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Posted in * Christian Life / Church Life, * Culture-Watch, * International News & Commentary, Church Year / Liturgical Seasons, Europe, History, Italy, Lent, Religion & Culture, Rural/Town Life

(Gleanings) Terry Fullam RIP at 82, renowned Episcopal pastor featured in 'Miracle at Darien'

Everett L. “Terry” Fullam, who served as rector of St. Paul’s, Darien, Conn., famous as tall steeple parish in the mainline Protestant renewal movement, died today. He was 82.

News of his passing came as a result of Bishop Gregory Brewer, Episcopal Diocese of Central Florida, who tweeted this afternoon, “Just heard that Terry Fullam passed away. A generation ago he was a hero.”

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Posted in * Anglican - Episcopal, * Christian Life / Church Life, Church History, Death / Burial / Funerals, Episcopal Church (TEC), Ministry of the Ordained, Parish Ministry, Preaching / Homiletics, Theology, Theology: Holy Spirit (Pneumatology), Theology: Scripture

(Journal-Sentinel) UW-La Crosse professor's email that went viral in October still reverberates

Professors on University of Wisconsin System campuses occasionally get into trouble for what they say in class, on social media or on the Internet.

Rachel Slocum, a UW-La Crosse assistant professor of geography, urged 18 students in an online course last October to do whatever they could, despite limited access to data for an assignment, because the federal government had partially shut down as a result of a budget impasse.

The message didn’t get her into trouble. The way she said it did.

“Hi everyone,” she emailed the students “Some of the data gathering assignment will be impossible to complete until the Republican/Tea Party controlled House of Representatives agrees to fund the government.”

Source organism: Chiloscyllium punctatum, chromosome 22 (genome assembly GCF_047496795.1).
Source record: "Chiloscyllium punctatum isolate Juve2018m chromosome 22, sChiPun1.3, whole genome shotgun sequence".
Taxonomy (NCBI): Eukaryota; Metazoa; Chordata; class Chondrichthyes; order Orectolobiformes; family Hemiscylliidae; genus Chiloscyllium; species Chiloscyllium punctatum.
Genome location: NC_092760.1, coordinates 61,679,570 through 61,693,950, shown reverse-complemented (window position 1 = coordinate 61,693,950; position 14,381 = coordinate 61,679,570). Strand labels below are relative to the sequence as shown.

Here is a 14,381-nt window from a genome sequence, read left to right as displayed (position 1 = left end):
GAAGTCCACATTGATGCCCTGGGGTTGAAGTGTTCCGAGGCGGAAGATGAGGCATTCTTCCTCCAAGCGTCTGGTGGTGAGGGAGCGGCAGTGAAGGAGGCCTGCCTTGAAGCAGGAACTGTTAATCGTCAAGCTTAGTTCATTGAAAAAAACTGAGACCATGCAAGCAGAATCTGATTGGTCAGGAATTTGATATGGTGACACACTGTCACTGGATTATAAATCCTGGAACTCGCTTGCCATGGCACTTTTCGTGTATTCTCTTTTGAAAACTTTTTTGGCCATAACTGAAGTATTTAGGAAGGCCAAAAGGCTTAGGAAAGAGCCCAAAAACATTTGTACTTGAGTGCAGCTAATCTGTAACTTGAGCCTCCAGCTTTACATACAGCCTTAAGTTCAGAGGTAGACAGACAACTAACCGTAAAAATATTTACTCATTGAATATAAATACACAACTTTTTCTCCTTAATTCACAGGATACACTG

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Posted in * Culture-Watch, * Economics, Politics, --Social Networking, Blogging & the Internet, Education, Ethics / Moral Theology, Globalization, Media, Politics in General, Science & Technology, Theology, Young Adults

(Local paper) Diocese of South Carolina accepts provisional oversight from Global South primates

“This will give us gracious oversight from one of the largest ecclesiastical body in the (Anglican) Communion,” Bishop Mark Lawrence said in his address to the annual diocesan convention.

Lawrence and most local Episcopal parishes separated from the national church because of long-standing administrative and theological disputes. However, the Episcopal Church is a North American province of the Anglican Communion, so the separation left the diocese without a formal connection to the seat of global Anglicanism, the See of Canterbury.

Since then, the Diocese of South Carolina and others around the U.S. have sought ways to remain in communion with global Anglicans outside of the Episcopal Church umbrella.

“This measure of oversight allows us to be involved in the larger conversations that take place in the communion in a more direct fashion,” the Rev. Canon James Lewis said. “We’ll have a more direct connection.”

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Posted in * Anglican - Episcopal, * International News & Commentary, * South Carolina, Egypt, Global South Churches & Primates, Middle East, Theology

The Diocese of South Carolina Formalizes Wordwide Anglican Ties at 2014 Convention

On Saturday, March 15, the Diocese’s 223rd Annual Convention unanimously accepted an invitation to join the Global Fellowship of Confessing Anglicans (GFCA) and temporarily enter into a formal ecclesiastical relationship known as provisional primatial oversight from bishops in the Global South.

The convention’s nearly 400 delegates also voted to create a task force to explore more permanent affiliation options for the diocese. The task force will offer recommendations at the next Convention, which will be held next March.

Local critics of the Diocese’s 2012 separation from The Episcopal Church had said the disassociation would isolate the Diocese from the Global Anglican Communion. While the Diocese has maintained many informal relationships with organizations that are part of the communion, this formal primatial oversight arrangement makes clear that the Diocese is officially part of the greater Anglican Church.

“There’s an African proverb that wisely states ”˜If you want to go fast go alone, if you want to go far go together,’ said the Rt. Rev. Mark J. Lawrence, 14th Bishop of the Diocese, in his address to the Convention. “This will give us gracious oversight from one of the largest Ecclesial entities within in the Communion; one which includes Anglicans from a diverse body of believers from Southeast Asia, the Middle East, Africa, South America, the Indian Ocean and many, many others.”